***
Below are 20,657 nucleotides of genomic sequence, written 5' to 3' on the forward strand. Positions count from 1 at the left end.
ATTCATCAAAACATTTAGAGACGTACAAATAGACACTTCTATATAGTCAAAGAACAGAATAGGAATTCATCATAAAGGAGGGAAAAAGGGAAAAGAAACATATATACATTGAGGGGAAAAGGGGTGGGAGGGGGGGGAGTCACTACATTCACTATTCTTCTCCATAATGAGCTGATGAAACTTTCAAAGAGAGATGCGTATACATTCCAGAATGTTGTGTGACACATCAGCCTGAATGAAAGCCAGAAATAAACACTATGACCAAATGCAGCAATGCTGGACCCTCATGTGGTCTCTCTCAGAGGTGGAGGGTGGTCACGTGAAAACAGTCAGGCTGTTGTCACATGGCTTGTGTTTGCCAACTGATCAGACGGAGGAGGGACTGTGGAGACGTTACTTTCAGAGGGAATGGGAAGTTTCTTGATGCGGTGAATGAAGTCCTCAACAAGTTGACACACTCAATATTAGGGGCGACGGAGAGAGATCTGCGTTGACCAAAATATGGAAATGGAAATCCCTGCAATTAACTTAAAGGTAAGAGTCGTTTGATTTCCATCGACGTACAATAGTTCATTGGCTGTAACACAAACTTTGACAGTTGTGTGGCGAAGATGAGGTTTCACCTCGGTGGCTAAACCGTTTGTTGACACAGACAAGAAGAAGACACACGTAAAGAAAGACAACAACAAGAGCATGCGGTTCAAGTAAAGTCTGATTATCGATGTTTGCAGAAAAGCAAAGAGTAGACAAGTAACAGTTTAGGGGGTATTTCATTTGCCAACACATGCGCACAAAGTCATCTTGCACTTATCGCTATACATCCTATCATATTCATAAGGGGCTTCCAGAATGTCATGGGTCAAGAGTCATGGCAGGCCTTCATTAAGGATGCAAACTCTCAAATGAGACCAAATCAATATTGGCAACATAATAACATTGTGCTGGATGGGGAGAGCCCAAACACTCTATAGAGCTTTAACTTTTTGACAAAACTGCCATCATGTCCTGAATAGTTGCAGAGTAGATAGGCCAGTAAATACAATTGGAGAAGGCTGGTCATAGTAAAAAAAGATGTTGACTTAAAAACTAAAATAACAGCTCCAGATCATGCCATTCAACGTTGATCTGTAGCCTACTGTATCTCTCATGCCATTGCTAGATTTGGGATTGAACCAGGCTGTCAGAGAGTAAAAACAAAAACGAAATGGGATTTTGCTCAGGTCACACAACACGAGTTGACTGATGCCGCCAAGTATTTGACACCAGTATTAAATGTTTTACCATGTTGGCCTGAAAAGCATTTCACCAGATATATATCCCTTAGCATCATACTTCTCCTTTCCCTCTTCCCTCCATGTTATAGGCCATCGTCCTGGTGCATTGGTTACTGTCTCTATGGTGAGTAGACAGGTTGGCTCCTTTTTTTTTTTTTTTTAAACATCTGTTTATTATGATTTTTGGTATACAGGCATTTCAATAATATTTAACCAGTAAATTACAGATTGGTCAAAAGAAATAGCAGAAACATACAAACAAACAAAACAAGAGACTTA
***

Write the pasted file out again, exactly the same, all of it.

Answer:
Below are 20,657 nucleotides of genomic sequence, written 5' to 3' on the forward strand. Positions count from 1 at the left end.
ATTCATCAAAACATTTAGAGACGTACAAATAGACACTTCTATATAGTCAAAGAACAGAATAGGAATTCATCATAAAGGAGGGAAAAAGGGAAAAGAAACATATATACATTGAGGGGAAAAGGGGTGGGAGGGGGGGGAGTCACTACATTCACTATTCTTCTCCATAATGAGCTGATGAAACTTTCAAAGAGAGATGCGTATACATTCCAGAATGTTGTGTGACACATCAGCCTGAATGAAAGCCAGAAATAAACACTATGACCAAATGCAGCAATGCTGGACCCTCATGTGGTCTCTCTCAGAGGTGGAGGGTGGTCACGTGAAAACAGTCAGGCTGTTGTCACATGGCTTGTGTTTGCCAACTGATCAGACGGAGGAGGGACTGTGGAGACGTTACTTTCAGAGGGAATGGGAAGTTTCTTGATGCGGTGAATGAAGTCCTCAACAAGTTGACACACTCAATATTAGGGGCGACGGAGAGAGATCTGCGTTGACCAAAATATGGAAATGGAAATCCCTGCAATTAACTTAAAGGTAAGAGTCGTTTGATTTCCATCGACGTACAATAGTTCATTGGCTGTAACACAAACTTTGACAGTTGTGTGGCGAAGATGAGGTTTCACCTCGGTGGCTAAACCGTTTGTTGACACAGACAAGAAGAAGACACACGTAAAGAAAGACAACAACAAGAGCATGCGGTTCAAGTAAAGTCTGATTATCGATGTTTGCAGAAAAGCAAAGAGTAGACAAGTAACAGTTTAGGGGGTATTTCATTTGCCAACACATGCGCACAAAGTCATCTTGCACTTATCGCTATACATCCTATCATATTCATAAGGGGCTTCCAGAATGTCATGGGTCAAGAGTCATGGCAGGCCTTCATTAAGGATGCAAACTCTCAAATGAGACCAAATCAATATTGGCAACATAATAACATTGTGCTGGATGGGGAGAGCCCAAACACTCTATAGAGCTTTAACTTTTTGACAAAACTGCCATCATGTCCTGAATAGTTGCAGAGTAGATAGGCCAGTAAATACAATTGGAGAAGGCTGGTCATAGTAAAAAAAGATGTTGACTTAAAAACTAAAATAACAGCTCCAGATCATGCCATTCAACGTTGATCTGTAGCCTACTGTATCTCTCATGCCATTGCTAGATTTGGGATTGAACCAGGCTGTCAGAGAGTAAAAACAAAAACGAAATGGGATTTTGCTCAGGTCACACAACACGAGTTGACTGATGCCGCCAAGTATTTGACACCAGTATTAAATGTTTTACCATGTTGGCCTGAAAAGCATTTCACCAGATATATATCCCTTAGCATCATACTTCTCCTTTCCCTCTTCCCTCCATGTTATAGGCCATCGTCCTGGTGCATTGGTTACTGTCTCTATGGTGAGTAGACAGGTTGGCTCCTTTTTTTTTTTTTTTTAAACATCTGTTTATTATGATTTTTGGTATACAGGCATTTCAATAATATTTAACCAGTAAATTACAGATTGGTCAAAAGAAATAGCAGAAACATACAAACAAACAAAACAAGAGACTTA